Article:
We live in a new day and age. Of course, bullying has existed since the dawn of time, but now kids have a new medium to display it. Cyberbullying has become all too common and at a deadly price. Learn about the story of Hannah Smith.
Poor Hannah Whitall Smith of Leicestershire, England and her family learned this the hard way. Hannah could be described as a normal teenager, in fact, her family knew her as “bubbly, bright, cheerful, and never had a glum face,” they said. On August 2, 2013, Hannah’s sister found her hanged in her bedroom. The family felt like they had no warning before her suicide.
Her suicide is the result of cyberbullying. Hannah felt she had no other choice. Hannah’s teachers even admitted that bullying occurred at her school on two other occasions. In March 2012, there was an attack at a party; someone pushed Hannah’s head against a wall twice. The circumstances of the fight were not disclosed but soon after Hannah’s demeanour changed.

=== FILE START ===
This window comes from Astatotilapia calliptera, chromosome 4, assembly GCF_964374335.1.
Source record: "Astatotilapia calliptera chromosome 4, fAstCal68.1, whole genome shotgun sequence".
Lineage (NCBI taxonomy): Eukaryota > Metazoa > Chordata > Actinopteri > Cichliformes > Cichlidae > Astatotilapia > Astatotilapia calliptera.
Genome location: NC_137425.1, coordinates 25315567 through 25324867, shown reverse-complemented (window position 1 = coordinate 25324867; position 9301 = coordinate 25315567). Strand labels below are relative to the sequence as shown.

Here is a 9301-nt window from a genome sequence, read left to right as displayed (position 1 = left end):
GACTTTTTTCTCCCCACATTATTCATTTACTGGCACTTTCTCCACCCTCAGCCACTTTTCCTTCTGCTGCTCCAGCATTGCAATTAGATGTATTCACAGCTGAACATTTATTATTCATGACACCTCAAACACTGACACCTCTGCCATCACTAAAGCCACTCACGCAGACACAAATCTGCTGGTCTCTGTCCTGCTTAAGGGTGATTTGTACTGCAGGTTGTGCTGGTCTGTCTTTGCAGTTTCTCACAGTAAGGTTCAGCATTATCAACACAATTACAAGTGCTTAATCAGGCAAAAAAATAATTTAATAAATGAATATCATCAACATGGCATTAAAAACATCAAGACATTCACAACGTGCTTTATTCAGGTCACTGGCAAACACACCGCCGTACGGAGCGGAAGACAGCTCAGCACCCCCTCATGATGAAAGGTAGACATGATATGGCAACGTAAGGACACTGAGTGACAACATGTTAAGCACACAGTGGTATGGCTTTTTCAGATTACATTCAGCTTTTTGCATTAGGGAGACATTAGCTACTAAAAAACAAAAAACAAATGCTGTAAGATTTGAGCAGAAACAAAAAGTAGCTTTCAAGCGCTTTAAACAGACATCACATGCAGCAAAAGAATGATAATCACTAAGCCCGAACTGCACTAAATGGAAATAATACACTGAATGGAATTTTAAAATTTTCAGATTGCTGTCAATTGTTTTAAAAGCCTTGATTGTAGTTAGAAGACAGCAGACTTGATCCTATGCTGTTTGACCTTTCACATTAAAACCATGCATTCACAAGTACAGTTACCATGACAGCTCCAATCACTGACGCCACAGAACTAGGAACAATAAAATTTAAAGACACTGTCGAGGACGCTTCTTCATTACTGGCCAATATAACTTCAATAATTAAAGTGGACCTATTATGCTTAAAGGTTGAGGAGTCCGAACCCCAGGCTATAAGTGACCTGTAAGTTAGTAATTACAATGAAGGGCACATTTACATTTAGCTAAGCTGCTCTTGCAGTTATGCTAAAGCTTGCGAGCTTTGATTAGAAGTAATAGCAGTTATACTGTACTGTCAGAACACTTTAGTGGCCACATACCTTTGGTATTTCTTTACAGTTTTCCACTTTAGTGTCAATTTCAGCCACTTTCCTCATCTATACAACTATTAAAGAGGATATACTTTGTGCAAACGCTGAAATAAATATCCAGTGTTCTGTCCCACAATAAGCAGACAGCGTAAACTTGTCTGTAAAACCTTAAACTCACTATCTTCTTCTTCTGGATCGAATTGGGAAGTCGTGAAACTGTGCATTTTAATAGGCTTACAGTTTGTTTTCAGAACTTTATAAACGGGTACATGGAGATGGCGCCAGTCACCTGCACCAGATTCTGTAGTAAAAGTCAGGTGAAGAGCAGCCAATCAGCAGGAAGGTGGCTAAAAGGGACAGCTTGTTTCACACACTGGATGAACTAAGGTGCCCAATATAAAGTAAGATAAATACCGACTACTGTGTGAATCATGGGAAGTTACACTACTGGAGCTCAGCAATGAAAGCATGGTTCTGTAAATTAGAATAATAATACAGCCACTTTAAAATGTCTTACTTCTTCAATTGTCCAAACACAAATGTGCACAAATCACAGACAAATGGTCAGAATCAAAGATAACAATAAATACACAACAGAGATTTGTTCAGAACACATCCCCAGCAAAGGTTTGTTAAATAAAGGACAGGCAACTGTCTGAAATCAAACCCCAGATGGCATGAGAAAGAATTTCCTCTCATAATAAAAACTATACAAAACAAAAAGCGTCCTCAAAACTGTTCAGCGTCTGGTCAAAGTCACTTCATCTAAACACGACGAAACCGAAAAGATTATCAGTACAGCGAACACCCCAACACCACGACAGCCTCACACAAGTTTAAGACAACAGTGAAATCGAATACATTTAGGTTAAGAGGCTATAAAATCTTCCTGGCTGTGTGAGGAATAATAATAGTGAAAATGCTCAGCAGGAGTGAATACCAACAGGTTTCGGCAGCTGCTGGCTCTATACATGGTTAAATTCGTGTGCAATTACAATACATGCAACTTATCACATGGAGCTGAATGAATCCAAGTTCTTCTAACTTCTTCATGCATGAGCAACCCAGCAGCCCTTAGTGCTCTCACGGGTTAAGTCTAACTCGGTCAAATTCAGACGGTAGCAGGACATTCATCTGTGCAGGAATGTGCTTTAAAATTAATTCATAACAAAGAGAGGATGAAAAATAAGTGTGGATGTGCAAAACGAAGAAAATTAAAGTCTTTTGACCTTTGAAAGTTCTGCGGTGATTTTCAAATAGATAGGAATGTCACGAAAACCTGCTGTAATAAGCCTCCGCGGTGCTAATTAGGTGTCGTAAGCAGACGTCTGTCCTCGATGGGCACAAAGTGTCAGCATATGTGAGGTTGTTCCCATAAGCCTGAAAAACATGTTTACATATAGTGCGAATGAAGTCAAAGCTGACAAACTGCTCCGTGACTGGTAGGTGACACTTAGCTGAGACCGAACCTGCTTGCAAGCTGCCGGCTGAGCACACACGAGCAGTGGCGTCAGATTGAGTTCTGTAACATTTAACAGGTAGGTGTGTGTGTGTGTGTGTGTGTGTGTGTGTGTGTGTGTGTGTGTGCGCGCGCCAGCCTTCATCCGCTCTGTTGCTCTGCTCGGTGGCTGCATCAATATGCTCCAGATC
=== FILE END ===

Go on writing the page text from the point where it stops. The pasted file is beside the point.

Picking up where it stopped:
What is shocking is that everyone thought that the messages posted about Hannah on ask.fm were posted by a bully. However, an investigation revealed Hannah herself sent 98 percent of the messages. Since the start of ask.fm, 10 deaths occurred; the owners blatantly claim that the deaths were not their website’s fault.
With more than 100 million unique users each month it’s shocking that ask.fm never took responsibility for their site’s role in the deaths of so many teens. Many groups, people, and agencies want the site shut down. A petition was even started on change.org. In August 2014 ask.com purchased the site and promised to revamp the site, changing its policies, and installing measures to combat cyberbullying. Ask.com plans to make the site more engaging as well as safer for its users.
The tragedy of this story opens the gates for parents to talk to their teams about several issues when using the Internet including cyberbullying and safety online.